- Part 1
- Part 2
- Forest fire
It was just a matter of time before Sequential Point and Die Stadt would cross their paths once more. They already had, in 2008, when they worked together on an EP titled Expoaqua. Both bands' musical styles move within the same parameters, Die Stadt tending more towards ambient and Sequential Point more confortable taking lessons from the Berlin School of Electronic Music. And, although Sequential Point's career has stepped forward in quality with the release of Back to zero, they still allow themselves to experiment (and enjoy) with music, and share the results.
This Sessions is precisely one of those experiments. Played in Sequential Point's studio in the Canary Islands (Spain), it consists of three themes, each one registered in one take and presented without post-edition. The first two parts are, besides, the result of improvisation.
The long Part 1 is pure ambient: it flows slowly and it is an evocative and meditative piece. There's probably a slightly bigger influence of Die Stadt's style here. Synthesizers spread out a dreamy landscape of the mind, sprinkled with shiny effects and deep pads, that will easily take the listener into the unexplored territories of subconscious.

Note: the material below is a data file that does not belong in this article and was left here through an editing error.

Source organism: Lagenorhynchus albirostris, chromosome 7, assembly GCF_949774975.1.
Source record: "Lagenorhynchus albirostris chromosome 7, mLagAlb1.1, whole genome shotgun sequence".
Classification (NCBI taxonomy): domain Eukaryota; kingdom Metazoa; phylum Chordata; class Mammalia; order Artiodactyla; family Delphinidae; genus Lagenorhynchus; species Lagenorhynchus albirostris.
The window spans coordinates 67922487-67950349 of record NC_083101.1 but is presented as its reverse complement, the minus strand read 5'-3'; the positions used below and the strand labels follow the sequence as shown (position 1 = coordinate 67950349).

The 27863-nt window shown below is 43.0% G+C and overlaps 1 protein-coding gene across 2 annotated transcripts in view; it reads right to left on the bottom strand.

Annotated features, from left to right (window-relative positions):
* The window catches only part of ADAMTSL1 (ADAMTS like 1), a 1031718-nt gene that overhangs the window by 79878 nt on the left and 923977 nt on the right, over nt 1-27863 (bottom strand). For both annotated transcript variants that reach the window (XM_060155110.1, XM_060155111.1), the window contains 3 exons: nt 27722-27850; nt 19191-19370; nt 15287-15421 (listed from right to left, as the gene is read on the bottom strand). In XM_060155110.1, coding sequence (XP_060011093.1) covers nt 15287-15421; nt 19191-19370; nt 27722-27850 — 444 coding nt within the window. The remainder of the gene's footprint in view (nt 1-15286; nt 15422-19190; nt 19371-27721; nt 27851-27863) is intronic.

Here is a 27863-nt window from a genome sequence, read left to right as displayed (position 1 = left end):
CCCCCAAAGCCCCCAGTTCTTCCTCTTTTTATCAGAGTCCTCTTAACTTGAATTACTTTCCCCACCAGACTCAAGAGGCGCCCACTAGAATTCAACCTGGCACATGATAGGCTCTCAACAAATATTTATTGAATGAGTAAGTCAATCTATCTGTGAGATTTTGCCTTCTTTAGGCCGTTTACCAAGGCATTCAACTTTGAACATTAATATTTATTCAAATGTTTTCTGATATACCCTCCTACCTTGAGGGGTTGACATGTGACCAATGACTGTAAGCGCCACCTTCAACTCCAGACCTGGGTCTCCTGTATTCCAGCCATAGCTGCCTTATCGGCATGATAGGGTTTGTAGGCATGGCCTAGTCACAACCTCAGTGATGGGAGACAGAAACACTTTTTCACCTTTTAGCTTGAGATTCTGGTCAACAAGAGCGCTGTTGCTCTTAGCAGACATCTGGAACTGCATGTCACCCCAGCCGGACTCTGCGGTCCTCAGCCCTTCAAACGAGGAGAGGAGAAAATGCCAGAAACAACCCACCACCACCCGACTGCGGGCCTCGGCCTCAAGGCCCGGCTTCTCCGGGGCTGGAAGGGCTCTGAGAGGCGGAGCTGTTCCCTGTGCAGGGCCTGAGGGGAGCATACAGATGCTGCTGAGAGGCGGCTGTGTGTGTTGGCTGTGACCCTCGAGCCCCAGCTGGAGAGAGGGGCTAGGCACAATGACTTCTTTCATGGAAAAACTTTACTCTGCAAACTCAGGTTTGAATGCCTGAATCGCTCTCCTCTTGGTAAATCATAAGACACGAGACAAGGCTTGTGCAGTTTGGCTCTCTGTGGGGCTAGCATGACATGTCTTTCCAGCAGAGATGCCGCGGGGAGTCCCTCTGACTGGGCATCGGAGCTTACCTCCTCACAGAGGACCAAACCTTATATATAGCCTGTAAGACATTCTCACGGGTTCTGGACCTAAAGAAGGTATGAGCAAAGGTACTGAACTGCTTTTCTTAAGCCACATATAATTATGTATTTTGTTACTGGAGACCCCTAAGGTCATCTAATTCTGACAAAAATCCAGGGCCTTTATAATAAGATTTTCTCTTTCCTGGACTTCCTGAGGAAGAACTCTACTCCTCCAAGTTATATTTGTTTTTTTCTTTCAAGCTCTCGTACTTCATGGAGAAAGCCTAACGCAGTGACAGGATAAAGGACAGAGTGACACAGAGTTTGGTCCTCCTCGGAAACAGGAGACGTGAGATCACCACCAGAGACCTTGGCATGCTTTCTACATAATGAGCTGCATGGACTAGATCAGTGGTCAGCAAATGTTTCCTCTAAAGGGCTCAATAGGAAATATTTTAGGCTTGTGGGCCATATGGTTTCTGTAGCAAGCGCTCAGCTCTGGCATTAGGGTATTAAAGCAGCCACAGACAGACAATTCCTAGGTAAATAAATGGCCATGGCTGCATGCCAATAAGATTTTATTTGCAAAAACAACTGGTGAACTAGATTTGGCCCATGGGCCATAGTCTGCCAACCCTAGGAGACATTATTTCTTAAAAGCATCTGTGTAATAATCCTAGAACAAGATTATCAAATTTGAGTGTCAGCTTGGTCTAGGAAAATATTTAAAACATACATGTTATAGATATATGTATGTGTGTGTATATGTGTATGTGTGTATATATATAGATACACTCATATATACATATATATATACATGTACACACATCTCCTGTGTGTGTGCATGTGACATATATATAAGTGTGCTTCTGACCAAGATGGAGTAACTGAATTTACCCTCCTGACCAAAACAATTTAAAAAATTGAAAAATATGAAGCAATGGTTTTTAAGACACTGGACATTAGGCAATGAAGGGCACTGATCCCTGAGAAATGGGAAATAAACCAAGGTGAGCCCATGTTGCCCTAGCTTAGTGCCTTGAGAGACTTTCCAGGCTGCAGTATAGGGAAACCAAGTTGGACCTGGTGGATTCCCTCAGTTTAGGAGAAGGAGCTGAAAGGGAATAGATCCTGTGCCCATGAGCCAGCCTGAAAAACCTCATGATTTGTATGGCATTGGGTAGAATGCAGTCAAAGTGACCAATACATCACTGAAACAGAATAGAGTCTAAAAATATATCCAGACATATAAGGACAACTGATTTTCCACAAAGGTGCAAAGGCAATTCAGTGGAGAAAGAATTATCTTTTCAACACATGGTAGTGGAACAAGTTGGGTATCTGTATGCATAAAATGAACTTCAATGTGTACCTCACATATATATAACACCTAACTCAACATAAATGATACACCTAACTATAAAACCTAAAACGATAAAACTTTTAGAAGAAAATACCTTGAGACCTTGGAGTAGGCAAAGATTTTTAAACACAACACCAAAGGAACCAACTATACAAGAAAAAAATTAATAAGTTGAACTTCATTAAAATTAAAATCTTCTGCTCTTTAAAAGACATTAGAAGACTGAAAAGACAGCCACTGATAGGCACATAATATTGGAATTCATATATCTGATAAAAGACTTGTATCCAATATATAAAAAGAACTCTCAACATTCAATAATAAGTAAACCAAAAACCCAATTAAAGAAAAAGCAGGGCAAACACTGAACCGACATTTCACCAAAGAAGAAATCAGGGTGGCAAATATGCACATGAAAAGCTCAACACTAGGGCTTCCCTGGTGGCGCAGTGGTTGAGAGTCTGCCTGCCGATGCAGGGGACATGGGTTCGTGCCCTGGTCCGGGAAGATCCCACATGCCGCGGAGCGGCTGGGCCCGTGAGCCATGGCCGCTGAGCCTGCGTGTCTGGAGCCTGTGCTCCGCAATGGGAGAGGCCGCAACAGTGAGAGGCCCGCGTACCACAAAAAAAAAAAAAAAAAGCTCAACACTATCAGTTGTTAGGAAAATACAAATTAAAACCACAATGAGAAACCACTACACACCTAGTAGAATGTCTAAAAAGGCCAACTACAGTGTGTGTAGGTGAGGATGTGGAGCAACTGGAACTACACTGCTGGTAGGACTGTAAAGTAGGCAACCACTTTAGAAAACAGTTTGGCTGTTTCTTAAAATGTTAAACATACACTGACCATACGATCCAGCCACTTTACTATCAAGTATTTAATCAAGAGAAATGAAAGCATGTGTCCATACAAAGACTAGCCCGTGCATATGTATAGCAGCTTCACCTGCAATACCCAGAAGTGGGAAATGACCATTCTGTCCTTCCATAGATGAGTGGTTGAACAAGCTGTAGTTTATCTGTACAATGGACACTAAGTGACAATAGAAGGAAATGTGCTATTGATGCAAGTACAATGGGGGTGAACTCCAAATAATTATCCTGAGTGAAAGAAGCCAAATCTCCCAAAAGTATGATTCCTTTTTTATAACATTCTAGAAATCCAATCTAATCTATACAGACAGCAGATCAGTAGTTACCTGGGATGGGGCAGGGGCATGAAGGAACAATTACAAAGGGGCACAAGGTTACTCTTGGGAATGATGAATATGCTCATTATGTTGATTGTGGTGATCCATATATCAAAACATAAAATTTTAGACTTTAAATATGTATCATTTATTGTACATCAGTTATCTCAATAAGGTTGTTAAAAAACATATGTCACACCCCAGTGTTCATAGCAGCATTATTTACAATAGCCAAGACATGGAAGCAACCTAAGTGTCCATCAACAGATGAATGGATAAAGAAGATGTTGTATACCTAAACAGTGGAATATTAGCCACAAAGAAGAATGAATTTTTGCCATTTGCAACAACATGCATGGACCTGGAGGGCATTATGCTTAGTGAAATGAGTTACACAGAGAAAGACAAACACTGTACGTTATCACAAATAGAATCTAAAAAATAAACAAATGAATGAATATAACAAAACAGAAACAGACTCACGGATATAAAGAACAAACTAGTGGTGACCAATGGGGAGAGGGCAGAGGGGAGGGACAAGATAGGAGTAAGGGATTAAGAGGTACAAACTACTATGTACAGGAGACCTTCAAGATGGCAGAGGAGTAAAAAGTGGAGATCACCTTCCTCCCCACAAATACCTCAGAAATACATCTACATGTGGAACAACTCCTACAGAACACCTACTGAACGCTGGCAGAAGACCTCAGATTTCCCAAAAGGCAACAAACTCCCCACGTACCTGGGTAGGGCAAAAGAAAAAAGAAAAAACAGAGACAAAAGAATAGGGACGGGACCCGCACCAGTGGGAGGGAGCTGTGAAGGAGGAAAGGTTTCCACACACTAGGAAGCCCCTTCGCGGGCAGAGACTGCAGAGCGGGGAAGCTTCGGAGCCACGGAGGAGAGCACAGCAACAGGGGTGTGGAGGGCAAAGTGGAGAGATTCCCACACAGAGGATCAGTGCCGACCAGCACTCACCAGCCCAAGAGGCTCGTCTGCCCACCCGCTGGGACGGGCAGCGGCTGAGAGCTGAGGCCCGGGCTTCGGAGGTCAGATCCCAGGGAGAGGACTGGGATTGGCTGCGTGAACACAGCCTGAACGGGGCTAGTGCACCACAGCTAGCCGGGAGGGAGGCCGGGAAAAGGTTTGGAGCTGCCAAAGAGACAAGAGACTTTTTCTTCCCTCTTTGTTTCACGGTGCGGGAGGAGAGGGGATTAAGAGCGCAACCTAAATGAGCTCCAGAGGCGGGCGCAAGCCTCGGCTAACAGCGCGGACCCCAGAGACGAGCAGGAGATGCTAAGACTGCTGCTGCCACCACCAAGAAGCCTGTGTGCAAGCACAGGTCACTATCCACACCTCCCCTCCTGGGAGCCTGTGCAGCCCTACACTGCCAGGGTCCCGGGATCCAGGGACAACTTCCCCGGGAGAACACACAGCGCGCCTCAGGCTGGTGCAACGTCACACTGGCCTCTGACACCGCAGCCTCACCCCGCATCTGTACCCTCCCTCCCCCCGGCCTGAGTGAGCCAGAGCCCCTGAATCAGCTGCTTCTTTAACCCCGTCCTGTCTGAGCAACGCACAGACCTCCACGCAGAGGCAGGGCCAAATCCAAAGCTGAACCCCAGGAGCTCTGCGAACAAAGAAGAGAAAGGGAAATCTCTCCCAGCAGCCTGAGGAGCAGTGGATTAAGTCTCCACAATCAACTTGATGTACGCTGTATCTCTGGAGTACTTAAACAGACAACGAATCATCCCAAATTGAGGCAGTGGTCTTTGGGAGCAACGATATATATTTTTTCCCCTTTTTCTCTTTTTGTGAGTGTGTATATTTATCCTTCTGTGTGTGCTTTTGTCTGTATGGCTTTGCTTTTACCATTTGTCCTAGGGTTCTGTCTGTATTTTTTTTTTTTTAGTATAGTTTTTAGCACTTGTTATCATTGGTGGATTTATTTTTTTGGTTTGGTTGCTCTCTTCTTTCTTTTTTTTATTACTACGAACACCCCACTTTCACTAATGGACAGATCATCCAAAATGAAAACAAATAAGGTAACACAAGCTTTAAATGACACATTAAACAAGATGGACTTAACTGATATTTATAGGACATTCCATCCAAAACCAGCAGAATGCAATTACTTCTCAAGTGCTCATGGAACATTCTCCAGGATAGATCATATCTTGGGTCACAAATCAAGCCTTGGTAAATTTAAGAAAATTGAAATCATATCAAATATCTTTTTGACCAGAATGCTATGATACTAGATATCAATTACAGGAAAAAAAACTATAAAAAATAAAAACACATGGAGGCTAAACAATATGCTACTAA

In Part 2, Sequential Point takes the improvisation to its field: the track opens majesticly and slowly a subtle and hypnotic rythm appears. Sequences come short after, interweaving and getting more complex and richer. It is easy to note Tangerine Dream's influence in the way the improvisation evolves, with a more melodic and upbeat tone than 'Part 1'.
The third piece is an instrumental version of 'Forest fire', a theme included in Sequential Point's album Back to zero, but re-recorded here with Die Stadt's involvement. The introduction is longer, with an interesting atmosphere before the well known chords from the original theme appear. The voice is gone, but pads were added and strengthened, giving the theme a less ominous mood than the original, and making it more suitable with the preceding ambient pieces.
Although this album is an experiment, just an exercise, however, or maybe just because of its genesis, the result is even more interesting, besides a raw talent show. There were actually two recording sessions in August 2013. However, Sessions includes only the recordings of the second one; the first remains unpublished.